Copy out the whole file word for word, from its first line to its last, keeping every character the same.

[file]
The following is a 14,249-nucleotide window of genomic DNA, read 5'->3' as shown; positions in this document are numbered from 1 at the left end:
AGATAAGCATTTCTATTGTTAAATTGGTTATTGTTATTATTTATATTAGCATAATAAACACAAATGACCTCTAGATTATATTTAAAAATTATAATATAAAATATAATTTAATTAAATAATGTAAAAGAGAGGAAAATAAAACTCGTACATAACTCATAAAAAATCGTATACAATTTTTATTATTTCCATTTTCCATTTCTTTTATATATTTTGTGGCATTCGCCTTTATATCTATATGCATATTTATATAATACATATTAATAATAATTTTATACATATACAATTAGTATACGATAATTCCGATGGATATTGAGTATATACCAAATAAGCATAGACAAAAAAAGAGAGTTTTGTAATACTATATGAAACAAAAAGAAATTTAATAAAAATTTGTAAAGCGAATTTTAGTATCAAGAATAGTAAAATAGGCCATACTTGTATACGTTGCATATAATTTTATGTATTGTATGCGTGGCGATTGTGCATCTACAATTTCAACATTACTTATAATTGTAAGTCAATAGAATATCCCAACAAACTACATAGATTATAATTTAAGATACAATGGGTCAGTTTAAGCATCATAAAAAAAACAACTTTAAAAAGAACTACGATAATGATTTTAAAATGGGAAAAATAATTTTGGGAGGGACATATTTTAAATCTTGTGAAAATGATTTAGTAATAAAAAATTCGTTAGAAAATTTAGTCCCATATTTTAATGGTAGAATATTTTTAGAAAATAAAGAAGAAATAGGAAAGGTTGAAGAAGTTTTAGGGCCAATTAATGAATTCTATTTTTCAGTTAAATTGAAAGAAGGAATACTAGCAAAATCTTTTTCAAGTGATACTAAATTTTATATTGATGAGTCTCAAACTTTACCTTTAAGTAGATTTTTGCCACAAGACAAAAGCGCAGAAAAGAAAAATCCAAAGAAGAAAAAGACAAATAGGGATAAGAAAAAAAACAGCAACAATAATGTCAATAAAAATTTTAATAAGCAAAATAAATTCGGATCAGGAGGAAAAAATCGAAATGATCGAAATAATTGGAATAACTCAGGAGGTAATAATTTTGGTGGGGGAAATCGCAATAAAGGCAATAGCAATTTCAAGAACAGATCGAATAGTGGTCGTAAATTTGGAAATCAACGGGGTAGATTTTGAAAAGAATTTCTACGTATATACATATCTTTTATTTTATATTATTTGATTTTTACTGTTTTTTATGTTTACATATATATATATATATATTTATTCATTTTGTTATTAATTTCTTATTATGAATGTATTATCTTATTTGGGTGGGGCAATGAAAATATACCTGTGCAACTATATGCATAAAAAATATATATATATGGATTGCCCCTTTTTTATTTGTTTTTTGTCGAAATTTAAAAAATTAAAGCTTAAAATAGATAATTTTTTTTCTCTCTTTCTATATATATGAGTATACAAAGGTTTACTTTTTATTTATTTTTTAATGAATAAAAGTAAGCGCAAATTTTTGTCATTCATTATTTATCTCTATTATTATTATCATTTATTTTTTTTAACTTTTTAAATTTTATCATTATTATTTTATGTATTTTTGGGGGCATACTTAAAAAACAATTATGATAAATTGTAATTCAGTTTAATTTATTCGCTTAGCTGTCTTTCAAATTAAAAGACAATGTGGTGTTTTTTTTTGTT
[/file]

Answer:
The following is a 14,249-nucleotide window of genomic DNA, read 5'->3' as shown; positions in this document are numbered from 1 at the left end:
AGATAAGCATTTCTATTGTTAAATTGGTTATTGTTATTATTTATATTAGCATAATAAACACAAATGACCTCTAGATTATATTTAAAAATTATAATATAAAATATAATTTAATTAAATAATGTAAAAGAGAGGAAAATAAAACTCGTACATAACTCATAAAAAATCGTATACAATTTTTATTATTTCCATTTTCCATTTCTTTTATATATTTTGTGGCATTCGCCTTTATATCTATATGCATATTTATATAATACATATTAATAATAATTTTATACATATACAATTAGTATACGATAATTCCGATGGATATTGAGTATATACCAAATAAGCATAGACAAAAAAAGAGAGTTTTGTAATACTATATGAAACAAAAAGAAATTTAATAAAAATTTGTAAAGCGAATTTTAGTATCAAGAATAGTAAAATAGGCCATACTTGTATACGTTGCATATAATTTTATGTATTGTATGCGTGGCGATTGTGCATCTACAATTTCAACATTACTTATAATTGTAAGTCAATAGAATATCCCAACAAACTACATAGATTATAATTTAAGATACAATGGGTCAGTTTAAGCATCATAAAAAAAACAACTTTAAAAAGAACTACGATAATGATTTTAAAATGGGAAAAATAATTTTGGGAGGGACATATTTTAAATCTTGTGAAAATGATTTAGTAATAAAAAATTCGTTAGAAAATTTAGTCCCATATTTTAATGGTAGAATATTTTTAGAAAATAAAGAAGAAATAGGAAAGGTTGAAGAAGTTTTAGGGCCAATTAATGAATTCTATTTTTCAGTTAAATTGAAAGAAGGAATACTAGCAAAATCTTTTTCAAGTGATACTAAATTTTATATTGATGAGTCTCAAACTTTACCTTTAAGTAGATTTTTGCCACAAGACAAAAGCGCAGAAAAGAAAAATCCAAAGAAGAAAAAGACAAATAGGGATAAGAAAAAAAACAGCAACAATAATGTCAATAAAAATTTTAATAAGCAAAATAAATTCGGATCAGGAGGAAAAAATCGAAATGATCGAAATAATTGGAATAACTCAGGAGGTAATAATTTTGGTGGGGGAAATCGCAATAAAGGCAATAGCAATTTCAAGAACAGATCGAATAGTGGTCGTAAATTTGGAAATCAACGGGGTAGATTTTGAAAAGAATTTCTACGTATATACATATCTTTTATTTTATATTATTTGATTTTTACTGTTTTTTATGTTTACATATATATATATATATATTTATTCATTTTGTTATTAATTTCTTATTATGAATGTATTATCTTATTTGGGTGGGGCAATGAAAATATACCTGTGCAACTATATGCATAAAAAATATATATATATGGATTGCCCCTTTTTTATTTGTTTTTTGTCGAAATTTAAAAAATTAAAGCTTAAAATAGATAATTTTTTTTCTCTCTTTCTATATATATGAGTATACAAAGGTTTACTTTTTATTTATTTTTTAATGAATAAAAGTAAGCGCAAATTTTTGTCATTCATTATTTATCTCTATTATTATTATCATTTATTTTTTTTAACTTTTTAAATTTTATCATTATTATTTTATGTATTTTTGGGGGCATACTTAAAAAACAATTATGATAAATTGTAATTCAGTTTAATTTATTCGCTTAGCTGTCTTTCAAATTAAAAGACAATGTGGTGTTTTTTTTTGTT